Attention Investors – Beware of Structured Products


FINRA CEO Richard Ketchum recently stated that structured products are “areas of concern” for the Financial Industry Regulatory Authority (“FINRA”), according to a Bloomberg article by Jesse Hamilton and Alexis Leondis entitled “Finra’s Ketchum Says Structured Products Are ‘Areas of Concern.'” If FINRA is concerned, it better act fast. “Sales of structured products rose 46 percent last year to a record $49.5 billion,” according to the article, citing data compiled by Bloomberg.

Structured products are complex, option-driven financial products that are marketed to people in need of better yielding investments, often senior citizens on a fixed income. Frequently, a bank customer complains about low interest rates being offered on certificates of deposit or money market funds, and is referred to the bank’s brokerage arm for a solution to that problem. That is the first time many investors are introduced to higher-yielding investments that are marketed as safe and secure, but are not. The consequences to many seniors who have been sold these structured products have been disastrous.

Structured products are notes whose value at maturity are tied to the value of a “reference asset,” such as a stock, an index, or a basket of currencies. They are generally structured as a combination of a note and a derivative (often an option) on the reference asset. Examples include Lehman Brothers “principal protected” notes sold by UBS, and a group of products known generally as reverse convertibles and sold by UBS as “Yield Optimization Securities.”

Structured products are usually unsecured obligations of the issuer, which creates significant credit risk in addition to the risk of fluctuations in the reference asset. If the issuer goes belly-up, investors lose their entire principal. When Lehman Brothers went bankrupt in September 2008, investors in so-called “principal protected” Lehman notes lost all their entire investment. If that risk had been explained, seniors seeking safe and secure income would never have bought such a product.

Structured products are also sold to investors at extraordinary markups, and tend to be extremely illiquid if there is a secondary market for them at all.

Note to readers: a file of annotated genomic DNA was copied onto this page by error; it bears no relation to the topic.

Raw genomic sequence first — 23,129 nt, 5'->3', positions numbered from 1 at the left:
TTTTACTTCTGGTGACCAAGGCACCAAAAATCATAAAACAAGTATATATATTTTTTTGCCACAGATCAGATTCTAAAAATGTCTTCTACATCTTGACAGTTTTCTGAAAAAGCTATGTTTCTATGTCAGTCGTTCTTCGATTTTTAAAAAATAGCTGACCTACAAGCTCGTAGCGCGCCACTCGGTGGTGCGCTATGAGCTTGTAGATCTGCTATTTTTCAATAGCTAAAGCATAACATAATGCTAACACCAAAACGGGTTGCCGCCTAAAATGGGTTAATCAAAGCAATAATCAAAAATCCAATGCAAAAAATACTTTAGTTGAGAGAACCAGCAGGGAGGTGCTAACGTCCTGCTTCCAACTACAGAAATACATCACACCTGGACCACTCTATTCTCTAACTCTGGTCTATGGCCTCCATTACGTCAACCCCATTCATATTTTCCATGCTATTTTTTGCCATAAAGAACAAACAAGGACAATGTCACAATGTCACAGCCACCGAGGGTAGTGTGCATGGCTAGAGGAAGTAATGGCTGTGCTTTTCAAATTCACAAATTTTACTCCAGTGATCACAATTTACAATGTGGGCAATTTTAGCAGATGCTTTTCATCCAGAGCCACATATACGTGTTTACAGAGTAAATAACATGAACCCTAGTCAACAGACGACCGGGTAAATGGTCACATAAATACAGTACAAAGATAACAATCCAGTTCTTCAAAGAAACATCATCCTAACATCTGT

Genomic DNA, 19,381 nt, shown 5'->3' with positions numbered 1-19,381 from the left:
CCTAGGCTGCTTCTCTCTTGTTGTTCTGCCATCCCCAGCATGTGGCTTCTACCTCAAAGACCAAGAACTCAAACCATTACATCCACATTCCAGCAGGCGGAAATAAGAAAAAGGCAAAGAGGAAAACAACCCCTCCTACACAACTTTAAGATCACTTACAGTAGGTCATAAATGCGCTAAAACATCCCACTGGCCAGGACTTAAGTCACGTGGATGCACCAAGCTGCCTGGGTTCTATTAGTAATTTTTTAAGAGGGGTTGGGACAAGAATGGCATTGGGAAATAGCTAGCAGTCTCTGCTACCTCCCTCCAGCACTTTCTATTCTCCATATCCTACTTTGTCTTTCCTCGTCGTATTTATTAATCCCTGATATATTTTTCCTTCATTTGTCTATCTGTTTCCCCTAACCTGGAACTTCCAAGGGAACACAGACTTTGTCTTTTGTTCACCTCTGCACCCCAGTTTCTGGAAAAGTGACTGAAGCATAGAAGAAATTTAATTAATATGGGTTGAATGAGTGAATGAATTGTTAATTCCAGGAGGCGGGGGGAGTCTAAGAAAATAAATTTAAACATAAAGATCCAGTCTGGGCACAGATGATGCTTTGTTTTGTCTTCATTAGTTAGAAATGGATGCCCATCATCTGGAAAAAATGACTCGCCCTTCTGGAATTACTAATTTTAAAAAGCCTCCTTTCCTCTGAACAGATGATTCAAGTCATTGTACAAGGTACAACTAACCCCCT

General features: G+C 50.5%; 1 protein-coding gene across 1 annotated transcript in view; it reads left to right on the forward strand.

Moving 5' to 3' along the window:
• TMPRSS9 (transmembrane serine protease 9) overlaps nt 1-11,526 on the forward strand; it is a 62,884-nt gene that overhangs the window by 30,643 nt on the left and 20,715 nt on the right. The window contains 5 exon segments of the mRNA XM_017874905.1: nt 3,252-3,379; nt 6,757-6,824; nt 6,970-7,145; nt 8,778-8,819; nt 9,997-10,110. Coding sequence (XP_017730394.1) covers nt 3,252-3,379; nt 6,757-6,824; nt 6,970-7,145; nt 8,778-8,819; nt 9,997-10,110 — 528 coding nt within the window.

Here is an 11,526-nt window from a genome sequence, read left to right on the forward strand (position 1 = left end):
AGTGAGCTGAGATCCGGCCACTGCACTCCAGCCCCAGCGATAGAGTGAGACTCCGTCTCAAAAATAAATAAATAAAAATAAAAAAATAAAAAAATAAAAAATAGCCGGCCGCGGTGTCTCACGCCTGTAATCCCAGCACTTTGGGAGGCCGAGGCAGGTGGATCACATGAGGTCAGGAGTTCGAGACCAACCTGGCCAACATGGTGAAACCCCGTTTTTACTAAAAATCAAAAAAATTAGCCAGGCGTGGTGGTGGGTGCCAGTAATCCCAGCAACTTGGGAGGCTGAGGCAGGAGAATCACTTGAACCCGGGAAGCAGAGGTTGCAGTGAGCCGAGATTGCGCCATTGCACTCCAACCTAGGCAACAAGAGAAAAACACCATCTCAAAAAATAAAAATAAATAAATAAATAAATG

In the past, structured products were generally sold only to institutions and sophisticated investors. Because of their option component, they are just too complex for ordinary investors and brokers to understand. Indeed, a Nobel Prize was awarded to the finance expert who first explained the model (Black-Scholes) for evaluating whether an option is fairly-priced. One would need a complex application of the Black-Scholes model to determine whether a structured product is fairly-priced.

FINRA has warned that structured products should not be sold to retail investors who are not appropriately approved to buy and sell options. However, in today’s low-interest rate environment, brokerage firms have disregarded FINRA’s warning as they seized an opportunity to retailize structured products. Structured products are simply too lucrative for brokerage firms to pass up, with commissions ranging from 3% to 10% – far higher than they would receive on the sale of an ordinary bond or bond fund.

Mr. Ketchum’s announcement that structured products are an area of concern implies that FINRA is contemplating doing something about the problem. “Brokers can’t rely on firm approval alone to satisfy their suitability obligations,” Ketchum was quoted as saying, adding: “This is particularly important with the proliferation of increasingly complex financial products, and at a time when certain investors are tempted to chase yield in today’s lower interest rate environment.”

The problem with that is that experts say these products require a Ph.D. in finance to understand, and most retail brokers and customers lack that background.

The article points out that a Securities and Exchange Commission study mandated by the Dodd- Frank Act recommended broker-dealers instead be subject to a fiduciary standard as rigorous as that which requires investment advisers to act in clients’ “best interests.”

If FINRA really wants to address the problem of retail sales of structured products, then why do “we also have FINRA spending money on Capitol Hill to really decimate any chance of a meaningful Investment Advisers Act fiduciary standard that would inure to the benefit of individual investors in this country,” according to Denise Voight Crawford, Texas Securities Commissioner and President of the association of state securities regulators known as the NASAA?

“We continue to receive inquiries from investors who acquired Lehman ‘principal protected’ notes, ‘Yield Optimization Securities,’ and other structured products as a result of misrepresentations of them as safe and secure investments, said J. Boyd Page, the senior partner at Page Perry in Atlanta. “Our legal team continues to investigate and pursue arbitrations on behalf of investors who purchased these products,” he added.

Page Perry is an Atlanta-based law firm with over 125 years collective experience representing investors in securities-related litigation and arbitration. While past results are not indicative of future success, Page Perry’s attorneys have recovered over $1,000,000 for clients on more than 45 occasions. Page Perry’s attorneys have extensive experience in representing investors in structured product cases. For further information, please contact us.